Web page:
A man avoided being knocked down or gored by a stampeding elk when the animal got its antlers tangled in a low-hanging tree branch mid-charge.
The man let curiosity get the better of him and approached much too close to the bull in a Colorado park. Elk are always unpredictable, but bulls are particularly prone to aggression during the rut in the fall when they are following their instincts and competing for the right to mate.
The exceptionally close call (which you can see below) was recorded by artist Clinton Reynolds, who spotted the accident waiting to happen in a local park.
"I asked the guy if he brought extra underwear right after this, and he was NOT pleased," said Reynolds.
A photo posted by on
Colorado has the largest population of elk in the world, with over 280,000 animals grazing on grasses and shrubs. In the fall, people travel from all over the world to sites like Rocky Mountain National Park and nearby Estes Park, where the majestic bulls can be seen bugling, posturing, and butting heads.
Understandably, many visitors want to capture the experience, but it's essential to take proper safety precautions and give the animals plenty of space. Avoiding disturbing wildlife and allowing animals to engage in natural behavior will always yield better photos than taking them by surprise in a parking lot, while also keeping you out of harm's way.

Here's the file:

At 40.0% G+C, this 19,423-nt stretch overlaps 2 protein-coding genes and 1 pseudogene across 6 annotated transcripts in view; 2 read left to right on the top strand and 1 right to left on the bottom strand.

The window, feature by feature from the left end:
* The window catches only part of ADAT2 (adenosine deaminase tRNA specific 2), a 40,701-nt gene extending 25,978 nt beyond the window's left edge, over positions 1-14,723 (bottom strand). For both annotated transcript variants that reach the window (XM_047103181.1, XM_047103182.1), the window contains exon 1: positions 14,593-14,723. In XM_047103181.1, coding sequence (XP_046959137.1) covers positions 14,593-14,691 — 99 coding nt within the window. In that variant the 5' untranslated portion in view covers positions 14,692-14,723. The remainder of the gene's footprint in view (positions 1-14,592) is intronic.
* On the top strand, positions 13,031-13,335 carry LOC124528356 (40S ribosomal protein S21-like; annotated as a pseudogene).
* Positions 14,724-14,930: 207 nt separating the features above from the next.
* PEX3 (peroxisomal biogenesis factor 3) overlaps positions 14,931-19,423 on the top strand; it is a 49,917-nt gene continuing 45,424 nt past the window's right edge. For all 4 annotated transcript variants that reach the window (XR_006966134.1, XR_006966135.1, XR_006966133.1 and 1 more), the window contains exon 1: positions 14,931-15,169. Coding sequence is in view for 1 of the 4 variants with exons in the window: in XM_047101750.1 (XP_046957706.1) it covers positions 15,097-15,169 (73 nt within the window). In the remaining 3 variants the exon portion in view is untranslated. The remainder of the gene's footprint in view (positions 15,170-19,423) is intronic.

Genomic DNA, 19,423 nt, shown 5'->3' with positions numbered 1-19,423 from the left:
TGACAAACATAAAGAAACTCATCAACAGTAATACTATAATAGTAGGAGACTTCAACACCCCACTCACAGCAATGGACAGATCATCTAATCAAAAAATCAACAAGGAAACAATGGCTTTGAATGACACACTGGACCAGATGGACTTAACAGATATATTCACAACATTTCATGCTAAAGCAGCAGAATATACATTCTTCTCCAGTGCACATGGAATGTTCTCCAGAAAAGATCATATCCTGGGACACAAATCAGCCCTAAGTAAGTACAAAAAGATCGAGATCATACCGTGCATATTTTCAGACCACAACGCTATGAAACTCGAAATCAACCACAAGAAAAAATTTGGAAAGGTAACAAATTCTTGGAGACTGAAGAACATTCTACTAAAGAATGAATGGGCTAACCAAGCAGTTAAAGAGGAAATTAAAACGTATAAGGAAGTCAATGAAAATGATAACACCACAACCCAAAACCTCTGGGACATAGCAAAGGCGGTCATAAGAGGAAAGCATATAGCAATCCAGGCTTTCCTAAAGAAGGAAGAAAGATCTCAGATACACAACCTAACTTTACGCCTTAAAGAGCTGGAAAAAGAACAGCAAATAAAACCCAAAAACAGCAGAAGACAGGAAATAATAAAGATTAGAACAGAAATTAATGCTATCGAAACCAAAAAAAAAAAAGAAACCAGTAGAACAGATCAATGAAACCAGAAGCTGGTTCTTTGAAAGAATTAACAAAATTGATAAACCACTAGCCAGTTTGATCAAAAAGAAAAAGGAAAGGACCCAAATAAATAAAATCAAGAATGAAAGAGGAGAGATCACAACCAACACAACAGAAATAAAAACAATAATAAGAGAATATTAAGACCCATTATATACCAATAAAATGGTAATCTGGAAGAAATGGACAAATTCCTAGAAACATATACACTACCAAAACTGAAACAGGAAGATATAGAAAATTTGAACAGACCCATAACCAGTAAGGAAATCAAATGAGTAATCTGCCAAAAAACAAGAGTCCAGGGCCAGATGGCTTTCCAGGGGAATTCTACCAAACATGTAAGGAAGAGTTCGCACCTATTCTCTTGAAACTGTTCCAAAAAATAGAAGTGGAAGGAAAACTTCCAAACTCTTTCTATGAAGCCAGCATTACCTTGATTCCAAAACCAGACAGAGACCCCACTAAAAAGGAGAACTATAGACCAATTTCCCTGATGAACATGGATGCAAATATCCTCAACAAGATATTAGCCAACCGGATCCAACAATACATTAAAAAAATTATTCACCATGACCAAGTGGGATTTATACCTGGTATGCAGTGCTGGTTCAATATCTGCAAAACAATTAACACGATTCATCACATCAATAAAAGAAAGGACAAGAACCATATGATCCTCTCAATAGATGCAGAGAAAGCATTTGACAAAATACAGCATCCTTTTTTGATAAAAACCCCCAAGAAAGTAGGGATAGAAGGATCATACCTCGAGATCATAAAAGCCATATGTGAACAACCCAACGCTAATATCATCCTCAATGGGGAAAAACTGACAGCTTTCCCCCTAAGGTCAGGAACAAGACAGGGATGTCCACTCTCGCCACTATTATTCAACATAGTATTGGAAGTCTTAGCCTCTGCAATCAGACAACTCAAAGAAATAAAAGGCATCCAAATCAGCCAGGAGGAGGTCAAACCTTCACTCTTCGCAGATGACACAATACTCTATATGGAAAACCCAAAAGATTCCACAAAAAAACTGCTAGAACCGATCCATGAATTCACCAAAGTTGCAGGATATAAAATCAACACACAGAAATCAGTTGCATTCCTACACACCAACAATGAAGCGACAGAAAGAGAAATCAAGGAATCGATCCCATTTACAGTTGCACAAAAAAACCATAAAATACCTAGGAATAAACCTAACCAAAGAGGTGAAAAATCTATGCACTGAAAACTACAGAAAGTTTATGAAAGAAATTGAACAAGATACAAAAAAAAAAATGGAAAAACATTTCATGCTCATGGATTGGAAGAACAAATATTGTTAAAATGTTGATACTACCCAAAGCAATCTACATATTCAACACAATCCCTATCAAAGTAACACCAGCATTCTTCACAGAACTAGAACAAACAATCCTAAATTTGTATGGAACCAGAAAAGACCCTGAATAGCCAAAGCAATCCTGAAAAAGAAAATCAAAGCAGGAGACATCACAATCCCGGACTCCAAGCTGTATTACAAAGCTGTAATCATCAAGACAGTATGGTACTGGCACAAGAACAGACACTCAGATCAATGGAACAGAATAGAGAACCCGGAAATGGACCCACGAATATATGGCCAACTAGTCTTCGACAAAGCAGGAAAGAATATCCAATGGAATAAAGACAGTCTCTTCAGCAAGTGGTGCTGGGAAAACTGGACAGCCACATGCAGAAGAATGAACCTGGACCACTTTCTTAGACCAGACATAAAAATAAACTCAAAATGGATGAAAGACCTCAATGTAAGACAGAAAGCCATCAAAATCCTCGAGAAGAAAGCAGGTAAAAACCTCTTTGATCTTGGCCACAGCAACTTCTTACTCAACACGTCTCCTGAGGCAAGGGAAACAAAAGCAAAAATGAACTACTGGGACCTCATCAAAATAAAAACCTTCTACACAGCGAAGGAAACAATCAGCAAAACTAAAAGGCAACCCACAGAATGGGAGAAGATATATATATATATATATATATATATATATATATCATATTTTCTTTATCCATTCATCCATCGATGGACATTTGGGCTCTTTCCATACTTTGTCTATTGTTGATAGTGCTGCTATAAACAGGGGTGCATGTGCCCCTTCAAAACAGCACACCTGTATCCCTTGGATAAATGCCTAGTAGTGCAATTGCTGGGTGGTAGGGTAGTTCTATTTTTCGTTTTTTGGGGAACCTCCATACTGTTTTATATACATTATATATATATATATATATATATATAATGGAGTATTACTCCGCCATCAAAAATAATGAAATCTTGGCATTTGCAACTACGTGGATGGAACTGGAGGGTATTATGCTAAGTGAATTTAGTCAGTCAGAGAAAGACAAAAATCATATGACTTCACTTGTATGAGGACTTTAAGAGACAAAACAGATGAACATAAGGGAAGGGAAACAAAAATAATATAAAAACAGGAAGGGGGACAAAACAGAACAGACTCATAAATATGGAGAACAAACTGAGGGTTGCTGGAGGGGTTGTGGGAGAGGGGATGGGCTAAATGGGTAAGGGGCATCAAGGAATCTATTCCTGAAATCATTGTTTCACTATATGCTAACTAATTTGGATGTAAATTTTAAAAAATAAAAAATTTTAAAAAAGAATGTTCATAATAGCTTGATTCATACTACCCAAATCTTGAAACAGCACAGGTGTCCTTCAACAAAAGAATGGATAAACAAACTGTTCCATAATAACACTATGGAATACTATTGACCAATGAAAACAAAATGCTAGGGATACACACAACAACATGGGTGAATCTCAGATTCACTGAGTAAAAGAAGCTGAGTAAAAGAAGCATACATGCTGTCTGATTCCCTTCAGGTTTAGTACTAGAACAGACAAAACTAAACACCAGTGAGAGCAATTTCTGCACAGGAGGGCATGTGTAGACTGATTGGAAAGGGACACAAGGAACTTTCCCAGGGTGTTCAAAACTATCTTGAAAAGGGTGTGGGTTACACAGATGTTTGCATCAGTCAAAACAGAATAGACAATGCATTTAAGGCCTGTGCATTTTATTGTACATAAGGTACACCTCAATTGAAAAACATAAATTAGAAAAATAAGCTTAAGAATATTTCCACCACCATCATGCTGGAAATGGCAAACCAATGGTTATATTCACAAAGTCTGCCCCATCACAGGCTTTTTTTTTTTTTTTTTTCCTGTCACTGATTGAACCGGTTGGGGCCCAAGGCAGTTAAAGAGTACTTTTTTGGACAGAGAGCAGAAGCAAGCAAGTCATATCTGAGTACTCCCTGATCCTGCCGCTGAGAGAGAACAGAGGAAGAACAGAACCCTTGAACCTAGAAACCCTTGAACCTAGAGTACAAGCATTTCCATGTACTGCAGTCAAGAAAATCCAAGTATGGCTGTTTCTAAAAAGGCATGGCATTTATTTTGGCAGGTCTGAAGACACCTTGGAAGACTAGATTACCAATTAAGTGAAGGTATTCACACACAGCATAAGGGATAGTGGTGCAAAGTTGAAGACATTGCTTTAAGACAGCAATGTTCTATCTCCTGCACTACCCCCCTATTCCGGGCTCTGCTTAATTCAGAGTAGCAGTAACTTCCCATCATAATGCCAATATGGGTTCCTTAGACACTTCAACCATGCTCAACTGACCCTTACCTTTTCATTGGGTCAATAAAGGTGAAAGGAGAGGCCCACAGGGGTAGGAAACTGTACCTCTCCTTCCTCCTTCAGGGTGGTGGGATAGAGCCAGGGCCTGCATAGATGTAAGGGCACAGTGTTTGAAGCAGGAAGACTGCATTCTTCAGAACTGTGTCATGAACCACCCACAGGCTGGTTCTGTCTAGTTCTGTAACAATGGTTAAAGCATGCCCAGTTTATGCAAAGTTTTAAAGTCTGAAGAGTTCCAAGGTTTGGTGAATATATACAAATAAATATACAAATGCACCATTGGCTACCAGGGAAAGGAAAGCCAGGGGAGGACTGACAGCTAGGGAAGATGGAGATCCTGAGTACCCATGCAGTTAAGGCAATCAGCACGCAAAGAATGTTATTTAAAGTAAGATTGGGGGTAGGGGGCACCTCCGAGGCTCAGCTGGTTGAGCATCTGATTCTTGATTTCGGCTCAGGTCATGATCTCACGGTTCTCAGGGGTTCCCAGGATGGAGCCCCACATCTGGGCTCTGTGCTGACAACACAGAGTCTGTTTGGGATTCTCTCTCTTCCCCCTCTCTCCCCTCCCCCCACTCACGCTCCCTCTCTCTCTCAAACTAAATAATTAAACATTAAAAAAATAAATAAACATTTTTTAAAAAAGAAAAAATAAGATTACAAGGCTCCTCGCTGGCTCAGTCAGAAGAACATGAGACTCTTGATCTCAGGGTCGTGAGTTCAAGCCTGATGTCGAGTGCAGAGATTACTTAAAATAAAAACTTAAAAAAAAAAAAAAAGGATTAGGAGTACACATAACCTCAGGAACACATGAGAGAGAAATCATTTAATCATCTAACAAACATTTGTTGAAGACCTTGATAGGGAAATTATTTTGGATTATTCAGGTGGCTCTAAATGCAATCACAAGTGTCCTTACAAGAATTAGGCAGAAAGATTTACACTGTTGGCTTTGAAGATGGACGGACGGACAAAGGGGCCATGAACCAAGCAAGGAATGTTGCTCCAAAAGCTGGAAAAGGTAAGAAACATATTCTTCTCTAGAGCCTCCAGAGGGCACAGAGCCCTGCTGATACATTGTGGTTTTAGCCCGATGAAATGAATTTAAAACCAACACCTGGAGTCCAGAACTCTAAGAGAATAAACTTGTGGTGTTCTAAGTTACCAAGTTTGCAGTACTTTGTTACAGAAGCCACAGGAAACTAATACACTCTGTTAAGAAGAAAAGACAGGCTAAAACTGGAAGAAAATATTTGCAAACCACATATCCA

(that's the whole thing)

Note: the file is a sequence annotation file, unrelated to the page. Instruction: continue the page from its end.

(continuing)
"Take time to watch the animals in their environment as quietly as you can," advises professional wildlife photographer Emma Jacobs, who is a panel judge for the RSPCA Young Photographer Awards. "What are they doing? What is around them? What is their character like? All these things can give you ideas for photos and help you tell a story.”
Jacobs recommends always moving slowly and quietly to avoid disturbing animals. "Keep in mind that you have no control over wildlife, but that's what makes your subject so interesting!" she says. "If it flies or crawls away, look for another – you will be rewarded in the end! All you can do is put yourself in the right place and be patient."
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Cat is the editor of Advnture, She’s been a journalist for 15 years, and was fitness and wellbeing editor on TechRadar before joining the Advnture team in 2022. She’s a UK Athletics qualified run leader, and in her spare time enjoys nothing more than lacing up her shoes and hitting the roads and trails (the muddier, the better), usually wearing at least two sports watches.